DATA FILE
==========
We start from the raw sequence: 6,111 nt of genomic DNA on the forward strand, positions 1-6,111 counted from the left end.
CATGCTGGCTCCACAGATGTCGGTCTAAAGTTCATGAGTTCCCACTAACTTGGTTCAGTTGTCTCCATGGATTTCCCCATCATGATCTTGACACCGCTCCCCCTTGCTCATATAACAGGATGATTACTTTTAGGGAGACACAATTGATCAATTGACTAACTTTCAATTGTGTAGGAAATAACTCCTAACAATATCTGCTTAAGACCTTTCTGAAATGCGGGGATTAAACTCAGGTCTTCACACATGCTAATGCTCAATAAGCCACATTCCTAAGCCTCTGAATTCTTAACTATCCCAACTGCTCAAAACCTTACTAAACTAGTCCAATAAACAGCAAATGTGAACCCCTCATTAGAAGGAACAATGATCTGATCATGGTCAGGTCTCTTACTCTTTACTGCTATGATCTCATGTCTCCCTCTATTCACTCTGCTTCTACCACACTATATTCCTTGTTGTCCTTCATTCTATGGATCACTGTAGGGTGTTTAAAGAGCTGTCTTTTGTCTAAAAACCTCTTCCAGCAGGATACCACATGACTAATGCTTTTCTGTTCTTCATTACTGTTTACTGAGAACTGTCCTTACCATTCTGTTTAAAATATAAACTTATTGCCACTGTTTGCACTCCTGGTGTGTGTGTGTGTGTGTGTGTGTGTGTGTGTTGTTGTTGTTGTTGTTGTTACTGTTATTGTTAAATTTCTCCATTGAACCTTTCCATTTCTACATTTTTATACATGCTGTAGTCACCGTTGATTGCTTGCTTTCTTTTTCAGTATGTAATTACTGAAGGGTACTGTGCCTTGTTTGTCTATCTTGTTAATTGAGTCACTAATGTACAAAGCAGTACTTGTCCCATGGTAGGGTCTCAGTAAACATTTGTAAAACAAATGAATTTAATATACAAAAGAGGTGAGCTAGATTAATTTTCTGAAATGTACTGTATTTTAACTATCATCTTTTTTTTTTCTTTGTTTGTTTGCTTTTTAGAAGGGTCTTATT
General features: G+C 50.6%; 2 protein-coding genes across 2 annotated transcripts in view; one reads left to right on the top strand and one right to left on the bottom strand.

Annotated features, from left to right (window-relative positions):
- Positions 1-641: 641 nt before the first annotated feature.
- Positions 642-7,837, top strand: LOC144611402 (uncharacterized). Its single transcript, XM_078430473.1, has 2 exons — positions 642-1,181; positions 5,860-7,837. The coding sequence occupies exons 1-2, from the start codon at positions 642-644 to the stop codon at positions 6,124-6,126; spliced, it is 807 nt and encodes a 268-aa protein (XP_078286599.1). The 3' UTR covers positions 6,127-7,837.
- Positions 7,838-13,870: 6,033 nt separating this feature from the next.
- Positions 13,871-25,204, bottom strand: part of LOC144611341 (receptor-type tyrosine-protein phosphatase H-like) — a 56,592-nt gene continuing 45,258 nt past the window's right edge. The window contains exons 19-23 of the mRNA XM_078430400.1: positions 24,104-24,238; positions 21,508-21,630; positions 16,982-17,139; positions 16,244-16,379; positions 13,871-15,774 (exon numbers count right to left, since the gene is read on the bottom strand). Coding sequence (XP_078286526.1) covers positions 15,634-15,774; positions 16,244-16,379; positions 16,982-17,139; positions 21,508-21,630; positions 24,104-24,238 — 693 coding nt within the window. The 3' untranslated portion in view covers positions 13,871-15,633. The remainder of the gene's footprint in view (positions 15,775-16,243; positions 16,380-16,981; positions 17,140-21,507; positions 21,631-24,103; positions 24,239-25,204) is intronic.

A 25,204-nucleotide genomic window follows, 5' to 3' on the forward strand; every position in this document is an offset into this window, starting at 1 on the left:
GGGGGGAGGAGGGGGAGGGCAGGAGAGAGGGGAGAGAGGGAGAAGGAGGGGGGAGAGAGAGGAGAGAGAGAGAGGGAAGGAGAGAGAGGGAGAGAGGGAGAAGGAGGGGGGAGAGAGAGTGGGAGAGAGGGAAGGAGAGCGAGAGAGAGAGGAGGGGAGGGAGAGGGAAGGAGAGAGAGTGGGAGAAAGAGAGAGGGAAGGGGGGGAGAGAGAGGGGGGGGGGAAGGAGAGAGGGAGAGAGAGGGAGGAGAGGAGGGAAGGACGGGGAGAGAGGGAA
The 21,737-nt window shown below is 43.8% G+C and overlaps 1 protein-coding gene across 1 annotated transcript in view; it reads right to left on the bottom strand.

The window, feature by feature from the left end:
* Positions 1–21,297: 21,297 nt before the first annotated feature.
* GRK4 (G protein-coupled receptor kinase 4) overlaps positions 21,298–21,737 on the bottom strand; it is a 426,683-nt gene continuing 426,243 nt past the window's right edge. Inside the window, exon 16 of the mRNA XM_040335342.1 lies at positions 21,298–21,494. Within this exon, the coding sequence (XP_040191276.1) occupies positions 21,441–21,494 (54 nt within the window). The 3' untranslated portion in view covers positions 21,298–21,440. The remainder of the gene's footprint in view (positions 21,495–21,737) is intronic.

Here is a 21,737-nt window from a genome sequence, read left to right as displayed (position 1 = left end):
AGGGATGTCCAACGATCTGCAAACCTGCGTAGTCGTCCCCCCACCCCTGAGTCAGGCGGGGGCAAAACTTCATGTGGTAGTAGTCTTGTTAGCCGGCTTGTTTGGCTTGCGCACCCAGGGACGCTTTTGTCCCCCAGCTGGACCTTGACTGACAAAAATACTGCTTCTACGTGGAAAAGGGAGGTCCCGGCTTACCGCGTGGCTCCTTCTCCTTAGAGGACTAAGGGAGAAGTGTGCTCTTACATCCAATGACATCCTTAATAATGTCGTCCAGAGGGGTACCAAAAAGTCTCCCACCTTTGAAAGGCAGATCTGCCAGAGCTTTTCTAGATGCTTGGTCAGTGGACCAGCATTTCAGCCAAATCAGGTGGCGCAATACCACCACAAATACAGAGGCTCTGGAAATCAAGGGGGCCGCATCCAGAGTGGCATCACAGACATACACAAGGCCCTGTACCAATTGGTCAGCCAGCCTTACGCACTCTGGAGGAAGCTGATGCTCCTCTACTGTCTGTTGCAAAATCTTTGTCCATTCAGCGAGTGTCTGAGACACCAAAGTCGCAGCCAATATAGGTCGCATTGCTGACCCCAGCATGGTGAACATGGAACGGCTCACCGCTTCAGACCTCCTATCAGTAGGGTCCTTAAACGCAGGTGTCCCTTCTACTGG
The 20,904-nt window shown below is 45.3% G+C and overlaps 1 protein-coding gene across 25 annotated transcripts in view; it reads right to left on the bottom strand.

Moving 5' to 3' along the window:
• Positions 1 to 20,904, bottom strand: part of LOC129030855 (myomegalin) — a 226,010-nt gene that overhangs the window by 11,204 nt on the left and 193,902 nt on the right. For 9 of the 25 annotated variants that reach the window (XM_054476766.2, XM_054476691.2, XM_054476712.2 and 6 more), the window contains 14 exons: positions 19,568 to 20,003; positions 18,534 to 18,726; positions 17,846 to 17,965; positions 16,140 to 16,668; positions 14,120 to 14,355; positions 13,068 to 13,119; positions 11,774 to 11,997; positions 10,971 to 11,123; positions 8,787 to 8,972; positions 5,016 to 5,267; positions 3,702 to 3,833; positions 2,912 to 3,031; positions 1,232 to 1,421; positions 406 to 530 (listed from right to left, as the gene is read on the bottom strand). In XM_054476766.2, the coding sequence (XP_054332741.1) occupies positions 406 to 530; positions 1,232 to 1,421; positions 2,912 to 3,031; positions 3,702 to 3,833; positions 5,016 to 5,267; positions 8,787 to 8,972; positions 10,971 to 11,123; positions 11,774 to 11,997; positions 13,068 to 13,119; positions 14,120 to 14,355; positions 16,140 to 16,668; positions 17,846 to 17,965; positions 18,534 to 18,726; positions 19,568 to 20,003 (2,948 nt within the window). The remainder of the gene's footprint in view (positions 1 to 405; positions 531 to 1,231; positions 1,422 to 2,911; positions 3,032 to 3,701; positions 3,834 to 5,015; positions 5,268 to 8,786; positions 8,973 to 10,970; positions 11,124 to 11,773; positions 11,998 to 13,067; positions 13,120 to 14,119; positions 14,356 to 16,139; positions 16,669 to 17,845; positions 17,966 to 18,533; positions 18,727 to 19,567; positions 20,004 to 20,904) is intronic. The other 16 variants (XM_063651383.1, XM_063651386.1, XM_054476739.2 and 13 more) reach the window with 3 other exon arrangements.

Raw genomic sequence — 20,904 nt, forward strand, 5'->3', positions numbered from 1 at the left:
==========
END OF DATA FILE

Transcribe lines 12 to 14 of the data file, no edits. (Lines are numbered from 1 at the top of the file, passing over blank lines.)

The window, feature by feature from the left end:
* Positions 1–21,297: 21,297 nt before the first annotated feature.
* GRK4 (G protein-coupled receptor kinase 4) overlaps positions 21,298–21,737 on the bottom strand; it is a 426,683-nt gene continuing 426,243 nt past the window's right edge. Inside the window, exon 16 of the mRNA XM_040335342.1 lies at positions 21,298–21,494. Within this exon, the coding sequence (XP_040191276.1) occupies positions 21,441–21,494 (54 nt within the window). The 3' untranslated portion in view covers positions 21,298–21,440. The remainder of the gene's footprint in view (positions 21,495–21,737) is intronic.